How Economic Growth Has Become Anti-Life

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It is very rare that mainstream media publish even commentary that tells us the brutal truth about the folly of our worship of economic growth. The commentary featured on today’s Wall of Fame was published last month, but it is exceptional; I don’t want you to miss it. Nor do I want Vandana Shiva to go another day without our appreciation and applause.

Dr. Shiva was well-schooled in physics and the ethics of science. Perhaps her lack of formal training in economics explains why she can see so clearly the failings of our economic beliefs.

Shiva delivers a one-two-three punch in this op-ed published in the UK Guardian:

1. “…gross domestic product (GDP), which is supposed to measure the wealth of nations, has emerged as both the most powerful number and dominant concept in our times.”

2. “Limitless growth is the fantasy of economists, businesses and politicians.”

3. “However, economic growth hides the poverty it creates through the destruction of nature, which in turn leads to communities lacking the capacity to provide for themselves.”

She goes on to offer a very brief history of our love affair with GDP, and explains succinctly why it has veered us off course:

“…’growth’ measures the conversion of nature into cash, and commons into commodities.” 

“A living forest does not contribute to growth, but when trees are cut down and sold as timber, we have growth. Healthy societies and communities do not contribute to growth, but disease creates growth through, for example, the sale of patented medicine. Water available as a commons shared freely and protected by all provides for all.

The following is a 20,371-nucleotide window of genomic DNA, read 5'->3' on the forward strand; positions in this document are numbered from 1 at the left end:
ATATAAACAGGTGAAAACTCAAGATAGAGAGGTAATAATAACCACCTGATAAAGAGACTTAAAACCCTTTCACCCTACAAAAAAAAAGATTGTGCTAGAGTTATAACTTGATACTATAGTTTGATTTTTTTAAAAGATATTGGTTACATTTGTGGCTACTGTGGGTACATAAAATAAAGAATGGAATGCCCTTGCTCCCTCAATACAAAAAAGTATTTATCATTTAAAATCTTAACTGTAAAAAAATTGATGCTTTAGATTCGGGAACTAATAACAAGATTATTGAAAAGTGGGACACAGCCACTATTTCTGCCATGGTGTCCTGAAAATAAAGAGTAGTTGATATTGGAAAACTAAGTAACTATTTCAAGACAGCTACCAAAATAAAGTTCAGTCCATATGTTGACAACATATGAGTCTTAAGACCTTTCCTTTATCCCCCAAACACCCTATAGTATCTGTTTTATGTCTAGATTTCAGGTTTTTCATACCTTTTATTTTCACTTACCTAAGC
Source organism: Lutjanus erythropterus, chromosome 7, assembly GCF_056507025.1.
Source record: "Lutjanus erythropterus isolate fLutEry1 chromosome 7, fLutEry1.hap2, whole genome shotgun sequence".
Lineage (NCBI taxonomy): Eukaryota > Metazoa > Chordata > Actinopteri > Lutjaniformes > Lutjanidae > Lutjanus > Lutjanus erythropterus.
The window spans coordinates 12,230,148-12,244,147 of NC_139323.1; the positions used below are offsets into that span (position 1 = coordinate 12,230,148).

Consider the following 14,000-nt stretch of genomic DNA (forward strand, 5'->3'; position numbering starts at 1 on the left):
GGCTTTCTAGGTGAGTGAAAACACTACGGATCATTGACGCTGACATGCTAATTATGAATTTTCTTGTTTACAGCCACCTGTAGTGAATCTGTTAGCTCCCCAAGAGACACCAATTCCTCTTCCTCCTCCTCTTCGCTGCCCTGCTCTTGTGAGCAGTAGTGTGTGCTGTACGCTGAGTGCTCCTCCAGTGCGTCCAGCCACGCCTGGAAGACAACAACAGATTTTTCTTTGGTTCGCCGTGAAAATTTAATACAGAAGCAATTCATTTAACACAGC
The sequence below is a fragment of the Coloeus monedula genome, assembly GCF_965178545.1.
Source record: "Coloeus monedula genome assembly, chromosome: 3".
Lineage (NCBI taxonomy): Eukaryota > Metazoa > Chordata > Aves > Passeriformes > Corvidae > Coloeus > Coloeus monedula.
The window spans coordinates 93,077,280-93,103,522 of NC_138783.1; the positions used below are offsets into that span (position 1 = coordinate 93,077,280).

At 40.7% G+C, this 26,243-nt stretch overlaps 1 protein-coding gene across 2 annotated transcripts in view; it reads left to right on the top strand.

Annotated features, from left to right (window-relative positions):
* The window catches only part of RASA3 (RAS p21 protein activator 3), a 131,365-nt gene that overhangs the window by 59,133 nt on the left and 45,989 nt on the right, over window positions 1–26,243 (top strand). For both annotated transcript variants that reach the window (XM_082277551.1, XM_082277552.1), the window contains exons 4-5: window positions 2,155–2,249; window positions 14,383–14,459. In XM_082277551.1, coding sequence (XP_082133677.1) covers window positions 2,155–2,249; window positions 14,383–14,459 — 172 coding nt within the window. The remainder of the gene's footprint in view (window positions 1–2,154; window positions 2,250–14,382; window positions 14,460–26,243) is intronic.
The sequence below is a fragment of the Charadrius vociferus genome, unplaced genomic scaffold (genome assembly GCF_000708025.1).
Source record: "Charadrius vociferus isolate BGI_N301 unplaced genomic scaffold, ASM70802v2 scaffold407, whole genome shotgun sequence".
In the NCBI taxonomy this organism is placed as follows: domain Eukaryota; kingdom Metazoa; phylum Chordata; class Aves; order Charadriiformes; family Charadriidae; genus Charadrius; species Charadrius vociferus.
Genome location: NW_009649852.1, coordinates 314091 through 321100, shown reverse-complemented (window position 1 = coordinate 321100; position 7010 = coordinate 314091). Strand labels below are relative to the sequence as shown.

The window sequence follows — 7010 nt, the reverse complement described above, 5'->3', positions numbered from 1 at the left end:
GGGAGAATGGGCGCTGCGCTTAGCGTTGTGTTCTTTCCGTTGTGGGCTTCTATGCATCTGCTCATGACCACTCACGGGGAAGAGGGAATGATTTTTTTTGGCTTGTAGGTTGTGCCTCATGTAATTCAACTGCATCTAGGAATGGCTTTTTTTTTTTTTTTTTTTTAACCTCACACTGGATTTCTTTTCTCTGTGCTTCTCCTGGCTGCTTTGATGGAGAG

However, it does not create growth. But when Coca-Cola sets up a plant, mines the water and fills plastic bottles with it, the economy grows.”

Continuing this Coca-Cola water-mining example, Shiva offers an observation that rarely finds its way into print:

“But this growth is based on creating poverty – both for nature and local communities. Water extracted beyond nature’s capacity to renew and recharge creates a water famine. Women are forced to walk longer distances looking for drinking water.”

Read her commentary for the full story and to understand how she draws this conclusion:

“The dominant model of economic development has in fact become anti-life. When economies are measured only in terms of money flow, the rich get richer and the poor get poorer. And the rich might be rich in monetary terms – but they too are poor in the wider context of what being human means.”

I'd like to thank Vandana Shiva for her tireless crusade to acquaint us with truths like these, and I thank The Guardian  and Natalie Hanman (editor of its Comment is Free section) for doing what every news organization ought to be.

Photo Credit: Suzanne Lee

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Outstanding
Dave is the director of the documentary GrowthBusters: Hooked on Growth. Dave is also president of Citizen-Powered Media, a non-profit working to find the cure to our society's growth addiction. Growth Bias Busted is one of the projects of Citizen-Powered Media's ongoing GrowthBusters public education program.

Comments

  • Mike Hanauer
    Mike Hanauer Monday, 16 December 2013

    A wonderful piece with great thinking. That growth creates poverty is true I suspect, especially excess growth - that which feeds beyond carrying capacity (which is where we are at).